6 For after all it is only just for God to repay with affliction those who afflict you, 7 and to give relief to you who are afflicted and to us as well when the Lord Jesus will be revealed from heaven with His mighty angels in flaming fire, 8 dealing out retribution to those who do not know God and to those who do not obey the gospel of our Lord Jesus. 9 These will pay the penalty of eternal destruction, away from the presence of the Lord and from the glory of His power, 10 when He comes to be glorified in His saints on that day, and to be marveled at among all who have believed—for our testimony to you was believed. (2 Thessalonians 1:6-10)

Therefore leaving the elementary teaching about the Christ, let us press on to maturity, not laying again a foundation of repentance from dead works and of faith toward God, 2 of instruction about washings and laying on of hands, and the resurrection of the dead and eternal judgment. (Hebrews 6:1-2)

Now I desire to remind you, though you know all things once for all, that the Lord, after saving a people out of the land of Egypt, subsequently destroyed those who did not believe. 6 And angels who did not keep their own domain, but abandoned their proper abode, He has kept in eternal bonds under darkness for the judgment of the great day, 7 just as Sodom and Gomorrah and the cities around them, since they in the same way as these indulged in gross immorality and went after strange flesh, are exhibited as an example in undergoing the punishment of eternal fire. (Jude 5-7)

And the beast was seized, and with him the false prophet who performed the signs in his presence, by which he deceived those who had received the mark of the beast and those who worshiped his image; these two were thrown alive into the lake of fire which burns with brimstone. (Revelation 19:20)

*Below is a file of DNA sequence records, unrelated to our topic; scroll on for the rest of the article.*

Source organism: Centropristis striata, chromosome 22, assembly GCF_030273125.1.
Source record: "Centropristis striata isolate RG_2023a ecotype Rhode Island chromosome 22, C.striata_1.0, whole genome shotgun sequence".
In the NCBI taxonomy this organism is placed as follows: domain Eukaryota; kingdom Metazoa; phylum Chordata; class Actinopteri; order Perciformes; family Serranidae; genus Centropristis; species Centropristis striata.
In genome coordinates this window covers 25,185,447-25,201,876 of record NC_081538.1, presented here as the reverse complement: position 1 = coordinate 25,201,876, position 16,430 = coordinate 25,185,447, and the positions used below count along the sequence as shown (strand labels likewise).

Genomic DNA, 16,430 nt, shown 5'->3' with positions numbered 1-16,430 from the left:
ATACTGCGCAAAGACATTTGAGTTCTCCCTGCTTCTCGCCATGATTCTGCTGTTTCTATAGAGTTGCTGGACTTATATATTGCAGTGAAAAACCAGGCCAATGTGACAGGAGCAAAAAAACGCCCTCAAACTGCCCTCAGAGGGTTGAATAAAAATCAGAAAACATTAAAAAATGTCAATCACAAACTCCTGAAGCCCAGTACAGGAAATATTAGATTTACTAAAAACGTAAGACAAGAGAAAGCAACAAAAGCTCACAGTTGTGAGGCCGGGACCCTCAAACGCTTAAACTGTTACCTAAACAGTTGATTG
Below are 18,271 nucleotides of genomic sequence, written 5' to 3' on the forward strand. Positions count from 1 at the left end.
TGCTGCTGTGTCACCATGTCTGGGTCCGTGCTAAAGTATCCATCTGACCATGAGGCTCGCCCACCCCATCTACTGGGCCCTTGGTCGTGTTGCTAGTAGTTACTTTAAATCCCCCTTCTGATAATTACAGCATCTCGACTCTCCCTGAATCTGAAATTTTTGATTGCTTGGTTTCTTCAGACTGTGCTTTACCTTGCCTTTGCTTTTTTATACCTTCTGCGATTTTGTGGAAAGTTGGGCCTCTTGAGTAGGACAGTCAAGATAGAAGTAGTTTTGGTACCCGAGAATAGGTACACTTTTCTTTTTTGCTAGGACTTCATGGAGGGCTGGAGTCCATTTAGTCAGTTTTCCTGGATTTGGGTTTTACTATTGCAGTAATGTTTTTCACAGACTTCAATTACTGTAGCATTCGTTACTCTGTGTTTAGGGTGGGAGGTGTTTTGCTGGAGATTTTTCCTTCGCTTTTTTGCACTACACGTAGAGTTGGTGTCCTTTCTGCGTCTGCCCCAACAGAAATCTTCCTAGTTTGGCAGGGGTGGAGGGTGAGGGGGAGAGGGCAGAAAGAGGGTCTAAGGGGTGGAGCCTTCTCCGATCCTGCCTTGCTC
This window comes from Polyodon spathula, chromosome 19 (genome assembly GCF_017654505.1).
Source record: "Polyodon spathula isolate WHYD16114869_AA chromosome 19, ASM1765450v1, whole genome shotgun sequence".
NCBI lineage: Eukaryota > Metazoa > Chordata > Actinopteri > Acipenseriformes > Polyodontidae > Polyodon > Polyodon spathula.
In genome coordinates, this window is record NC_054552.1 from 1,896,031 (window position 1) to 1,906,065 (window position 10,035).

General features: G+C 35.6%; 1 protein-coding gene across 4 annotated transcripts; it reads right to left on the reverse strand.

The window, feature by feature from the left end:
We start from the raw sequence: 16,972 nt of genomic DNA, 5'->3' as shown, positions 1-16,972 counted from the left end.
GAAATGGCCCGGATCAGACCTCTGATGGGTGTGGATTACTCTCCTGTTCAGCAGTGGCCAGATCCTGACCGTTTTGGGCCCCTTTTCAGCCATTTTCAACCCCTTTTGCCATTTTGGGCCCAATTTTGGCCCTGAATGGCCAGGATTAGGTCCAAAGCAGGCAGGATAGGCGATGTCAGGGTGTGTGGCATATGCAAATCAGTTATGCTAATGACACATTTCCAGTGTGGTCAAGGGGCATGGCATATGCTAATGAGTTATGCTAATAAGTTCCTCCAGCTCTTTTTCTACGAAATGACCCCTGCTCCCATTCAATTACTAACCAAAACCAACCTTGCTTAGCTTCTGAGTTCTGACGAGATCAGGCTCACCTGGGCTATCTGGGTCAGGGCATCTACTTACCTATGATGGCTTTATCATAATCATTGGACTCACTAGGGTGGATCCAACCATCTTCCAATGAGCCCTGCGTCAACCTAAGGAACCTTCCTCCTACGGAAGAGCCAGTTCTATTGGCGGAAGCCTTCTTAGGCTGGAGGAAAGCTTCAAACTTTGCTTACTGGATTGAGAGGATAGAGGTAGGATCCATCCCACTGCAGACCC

And the devil who deceived them was thrown into the lake of fire and brimstone, where the beast and the false prophet are also; and they will be tormented day and night forever and ever. (Revelation 20:10)

14 Then death and Hades were thrown into the lake of fire. This is the second death, the lake of fire. 15 And if anyone’s name was not found written in the book of life, he was thrown into the lake of fire. (Revelation 20:14-15)

Jesus spoke of eternal judgement

Jesus never went along with the crowd or portrayed something that was not true as true. He constantly confronted the wrong views of man and communicated the truth of God’s word, even when people did not want to hear it.

In Matthew 25:46, Jesus speaks of both eternal punishment and eternal life. We understand eternal life as being forever, so why should we take eternal punishment to mean anything less than eternal?

If we believe that God is good and just then we have to understand that there is a reason behind this judgment and that it is just. Instead of making Jesus into something He is not, why not believe that there is eternal judgment because he said so?

Jesus is a Righteous Judge

One of the problems with saying that Jesus is a hypocrite and unloving if He sends people to hell is that He is the righteous judge of creation. He must bring justice and be loving at the same time.

Look at all of the destruction that our world faces daily because of the rebellion of man against God. Murders, thefts, oppression, infanticide, sex traffic, and the list could go on and on. God must bring justice for the things that were done and He will.